The Trappist Abbey, founded in 1131, makes its cheese stamped with the cross of the Order of Malta.
The history of certain cheeses has been written over the centuries, and thanks to the learned monks of monastic orders, ancestral traditions have endured that we can still appreciate today.
Nestled on the Col de Tamié in the Bauges mountain range, the Trappist Abbey, founded in 1131, makes its cheese stamped with the cross of the Order of Malta, whose imprint makes each piece even more beautiful.
Close to the Reblochon terroir, Tamié seems to be inspired by it, with similar shape and size, but often in a more regular format. The rind turns from a light gray to orange as it matures, a color that becomes even more pronounced when brushed. The buttery-pale paste is generous, with a few discreet openings. The fragrances are light, mainly lactic notes and fresh mushrooms. Tasting reveals a soft, fine and elegant cheese, rarely excessive unless kept for a very long time in the cellar. A slightly acidic cream underlines the aromas.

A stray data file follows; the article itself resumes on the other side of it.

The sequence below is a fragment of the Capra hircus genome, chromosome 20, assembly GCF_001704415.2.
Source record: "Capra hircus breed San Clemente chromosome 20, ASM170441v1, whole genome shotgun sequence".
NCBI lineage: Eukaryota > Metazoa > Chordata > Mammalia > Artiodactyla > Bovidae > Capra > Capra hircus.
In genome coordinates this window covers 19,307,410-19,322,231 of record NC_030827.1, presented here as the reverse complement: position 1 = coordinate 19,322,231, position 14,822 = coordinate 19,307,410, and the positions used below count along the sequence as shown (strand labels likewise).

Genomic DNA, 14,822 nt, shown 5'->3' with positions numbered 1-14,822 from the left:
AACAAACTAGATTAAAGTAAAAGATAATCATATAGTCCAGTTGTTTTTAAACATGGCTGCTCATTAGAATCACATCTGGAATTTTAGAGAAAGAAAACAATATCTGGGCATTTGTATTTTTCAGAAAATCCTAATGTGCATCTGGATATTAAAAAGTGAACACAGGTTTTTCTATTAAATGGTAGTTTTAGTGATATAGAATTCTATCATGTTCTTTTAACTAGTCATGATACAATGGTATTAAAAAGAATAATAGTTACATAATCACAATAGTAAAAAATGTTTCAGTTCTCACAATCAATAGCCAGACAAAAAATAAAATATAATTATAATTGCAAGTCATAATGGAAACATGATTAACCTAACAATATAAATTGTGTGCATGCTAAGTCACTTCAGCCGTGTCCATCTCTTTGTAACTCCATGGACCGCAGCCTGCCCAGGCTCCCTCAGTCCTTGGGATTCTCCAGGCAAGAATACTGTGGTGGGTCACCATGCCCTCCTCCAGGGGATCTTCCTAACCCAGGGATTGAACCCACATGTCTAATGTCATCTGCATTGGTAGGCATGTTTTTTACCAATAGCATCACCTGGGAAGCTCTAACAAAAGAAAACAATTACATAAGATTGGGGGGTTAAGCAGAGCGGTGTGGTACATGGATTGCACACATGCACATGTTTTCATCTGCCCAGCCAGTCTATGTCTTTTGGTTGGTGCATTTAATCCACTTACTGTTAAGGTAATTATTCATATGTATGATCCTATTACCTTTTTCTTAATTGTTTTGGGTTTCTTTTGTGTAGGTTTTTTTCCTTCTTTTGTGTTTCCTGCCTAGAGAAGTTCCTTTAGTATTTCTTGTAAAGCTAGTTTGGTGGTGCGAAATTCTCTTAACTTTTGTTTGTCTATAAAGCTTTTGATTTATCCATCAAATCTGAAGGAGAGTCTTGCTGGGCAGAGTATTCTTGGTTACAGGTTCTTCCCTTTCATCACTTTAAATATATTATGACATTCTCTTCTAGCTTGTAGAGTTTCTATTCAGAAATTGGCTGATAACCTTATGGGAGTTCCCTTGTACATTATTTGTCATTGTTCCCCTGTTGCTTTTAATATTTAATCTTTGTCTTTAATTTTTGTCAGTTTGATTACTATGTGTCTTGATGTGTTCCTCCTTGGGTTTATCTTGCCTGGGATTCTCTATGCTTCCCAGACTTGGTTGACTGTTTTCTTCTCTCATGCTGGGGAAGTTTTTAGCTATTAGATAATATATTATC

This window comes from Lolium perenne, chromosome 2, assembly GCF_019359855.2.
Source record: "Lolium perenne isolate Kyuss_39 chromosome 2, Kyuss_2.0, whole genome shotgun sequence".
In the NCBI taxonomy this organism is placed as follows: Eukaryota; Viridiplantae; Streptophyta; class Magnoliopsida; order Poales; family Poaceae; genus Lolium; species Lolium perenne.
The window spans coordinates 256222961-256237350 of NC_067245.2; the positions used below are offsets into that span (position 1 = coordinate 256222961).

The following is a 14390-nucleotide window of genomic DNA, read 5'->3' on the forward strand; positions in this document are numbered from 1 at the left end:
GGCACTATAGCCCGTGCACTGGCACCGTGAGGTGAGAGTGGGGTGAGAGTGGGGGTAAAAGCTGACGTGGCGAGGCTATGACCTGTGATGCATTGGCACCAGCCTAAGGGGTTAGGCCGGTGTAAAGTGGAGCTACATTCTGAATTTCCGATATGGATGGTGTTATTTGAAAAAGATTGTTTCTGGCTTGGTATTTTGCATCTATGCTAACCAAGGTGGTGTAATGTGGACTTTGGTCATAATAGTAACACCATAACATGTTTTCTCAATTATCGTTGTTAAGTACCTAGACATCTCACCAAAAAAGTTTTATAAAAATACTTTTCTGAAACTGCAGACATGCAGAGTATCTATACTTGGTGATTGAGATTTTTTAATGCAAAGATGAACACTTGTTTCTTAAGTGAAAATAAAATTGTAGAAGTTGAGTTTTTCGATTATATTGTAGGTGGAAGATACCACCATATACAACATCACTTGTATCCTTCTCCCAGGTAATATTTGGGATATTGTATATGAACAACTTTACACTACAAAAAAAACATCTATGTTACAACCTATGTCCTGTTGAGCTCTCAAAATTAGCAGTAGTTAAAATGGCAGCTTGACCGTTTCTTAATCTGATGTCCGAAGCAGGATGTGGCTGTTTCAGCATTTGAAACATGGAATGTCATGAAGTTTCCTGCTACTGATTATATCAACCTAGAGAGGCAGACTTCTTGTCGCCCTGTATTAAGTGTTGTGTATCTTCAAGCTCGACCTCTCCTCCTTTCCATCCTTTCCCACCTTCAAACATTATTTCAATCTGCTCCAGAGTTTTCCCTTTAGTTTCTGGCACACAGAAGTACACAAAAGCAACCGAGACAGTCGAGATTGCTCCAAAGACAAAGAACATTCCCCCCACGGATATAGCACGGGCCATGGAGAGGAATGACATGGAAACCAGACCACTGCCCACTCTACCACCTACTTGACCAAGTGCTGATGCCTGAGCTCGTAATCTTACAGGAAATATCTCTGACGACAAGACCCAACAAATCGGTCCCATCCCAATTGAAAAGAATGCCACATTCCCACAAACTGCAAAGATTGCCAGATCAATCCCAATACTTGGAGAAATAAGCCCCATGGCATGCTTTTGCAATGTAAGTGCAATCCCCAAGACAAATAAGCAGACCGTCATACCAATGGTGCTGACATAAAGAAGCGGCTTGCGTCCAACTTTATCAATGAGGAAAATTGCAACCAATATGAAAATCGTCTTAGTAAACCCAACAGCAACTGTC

Brother Nathanaël’s cheeses have long been singing their homilies in our cellars.